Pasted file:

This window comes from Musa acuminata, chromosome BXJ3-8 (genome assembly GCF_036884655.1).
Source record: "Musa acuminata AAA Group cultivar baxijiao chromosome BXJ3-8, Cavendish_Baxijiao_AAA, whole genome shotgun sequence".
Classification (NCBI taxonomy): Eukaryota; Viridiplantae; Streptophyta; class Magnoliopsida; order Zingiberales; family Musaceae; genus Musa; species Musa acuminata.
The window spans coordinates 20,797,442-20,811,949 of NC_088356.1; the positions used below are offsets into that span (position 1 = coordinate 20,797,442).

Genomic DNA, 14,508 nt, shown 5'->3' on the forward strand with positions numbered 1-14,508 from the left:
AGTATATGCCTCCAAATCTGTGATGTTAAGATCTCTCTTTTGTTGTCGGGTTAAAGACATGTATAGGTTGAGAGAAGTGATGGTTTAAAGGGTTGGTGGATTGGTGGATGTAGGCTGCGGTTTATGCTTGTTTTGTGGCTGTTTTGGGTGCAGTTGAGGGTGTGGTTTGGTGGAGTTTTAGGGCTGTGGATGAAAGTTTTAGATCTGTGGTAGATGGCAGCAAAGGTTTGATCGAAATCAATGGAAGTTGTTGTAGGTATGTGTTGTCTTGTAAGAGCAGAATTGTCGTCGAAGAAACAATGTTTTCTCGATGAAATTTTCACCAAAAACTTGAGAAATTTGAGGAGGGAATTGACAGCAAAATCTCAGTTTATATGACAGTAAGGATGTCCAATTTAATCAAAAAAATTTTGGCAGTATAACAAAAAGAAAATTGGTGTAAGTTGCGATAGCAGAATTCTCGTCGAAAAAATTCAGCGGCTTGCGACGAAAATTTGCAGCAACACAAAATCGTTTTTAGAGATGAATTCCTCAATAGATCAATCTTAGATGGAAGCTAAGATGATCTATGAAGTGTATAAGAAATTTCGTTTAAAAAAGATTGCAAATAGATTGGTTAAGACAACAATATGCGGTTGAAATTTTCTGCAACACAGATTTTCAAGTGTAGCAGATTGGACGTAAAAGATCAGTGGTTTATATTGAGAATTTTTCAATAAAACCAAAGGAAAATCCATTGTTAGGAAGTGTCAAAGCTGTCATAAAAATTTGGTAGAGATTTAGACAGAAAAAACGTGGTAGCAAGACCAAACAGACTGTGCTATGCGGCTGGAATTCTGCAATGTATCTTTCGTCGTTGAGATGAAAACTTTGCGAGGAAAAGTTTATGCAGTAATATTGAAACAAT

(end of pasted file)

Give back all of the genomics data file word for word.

This window comes from Musa acuminata, chromosome BXJ3-8 (genome assembly GCF_036884655.1).
Source record: "Musa acuminata AAA Group cultivar baxijiao chromosome BXJ3-8, Cavendish_Baxijiao_AAA, whole genome shotgun sequence".
Classification (NCBI taxonomy): Eukaryota; Viridiplantae; Streptophyta; class Magnoliopsida; order Zingiberales; family Musaceae; genus Musa; species Musa acuminata.
The window spans coordinates 20,797,442-20,811,949 of NC_088356.1; the positions used below are offsets into that span (position 1 = coordinate 20,797,442).

Genomic DNA, 14,508 nt, shown 5'->3' on the forward strand with positions numbered 1-14,508 from the left:
AGTATATGCCTCCAAATCTGTGATGTTAAGATCTCTCTTTTGTTGTCGGGTTAAAGACATGTATAGGTTGAGAGAAGTGATGGTTTAAAGGGTTGGTGGATTGGTGGATGTAGGCTGCGGTTTATGCTTGTTTTGTGGCTGTTTTGGGTGCAGTTGAGGGTGTGGTTTGGTGGAGTTTTAGGGCTGTGGATGAAAGTTTTAGATCTGTGGTAGATGGCAGCAAAGGTTTGATCGAAATCAATGGAAGTTGTTGTAGGTATGTGTTGTCTTGTAAGAGCAGAATTGTCGTCGAAGAAACAATGTTTTCTCGATGAAATTTTCACCAAAAACTTGAGAAATTTGAGGAGGGAATTGACAGCAAAATCTCAGTTTATATGACAGTAAGGATGTCCAATTTAATCAAAAAAATTTTGGCAGTATAACAAAAAGAAAATTGGTGTAAGTTGCGATAGCAGAATTCTCGTCGAAAAAATTCAGCGGCTTGCGACGAAAATTTGCAGCAACACAAAATCGTTTTTAGAGATGAATTCCTCAATAGATCAATCTTAGATGGAAGCTAAGATGATCTATGAAGTGTATAAGAAATTTCGTTTAAAAAAGATTGCAAATAGATTGGTTAAGACAACAATATGCGGTTGAAATTTTCTGCAACACAGATTTTCAAGTGTAGCAGATTGGACGTAAAAGATCAGTGGTTTATATTGAGAATTTTTCAATAAAACCAAAGGAAAATCCATTGTTAGGAAGTGTCAAAGCTGTCATAAAAATTTGGTAGAGATTTAGACAGAAAAAACGTGGTAGCAAGACCAAACAGACTGTGCTATGCGGCTGGAATTCTGCAATGTATCTTTCGTCGTTGAGATGAAAACTTTGCGAGGAAAAGTTTATGCAGTAATATTGAAACAAT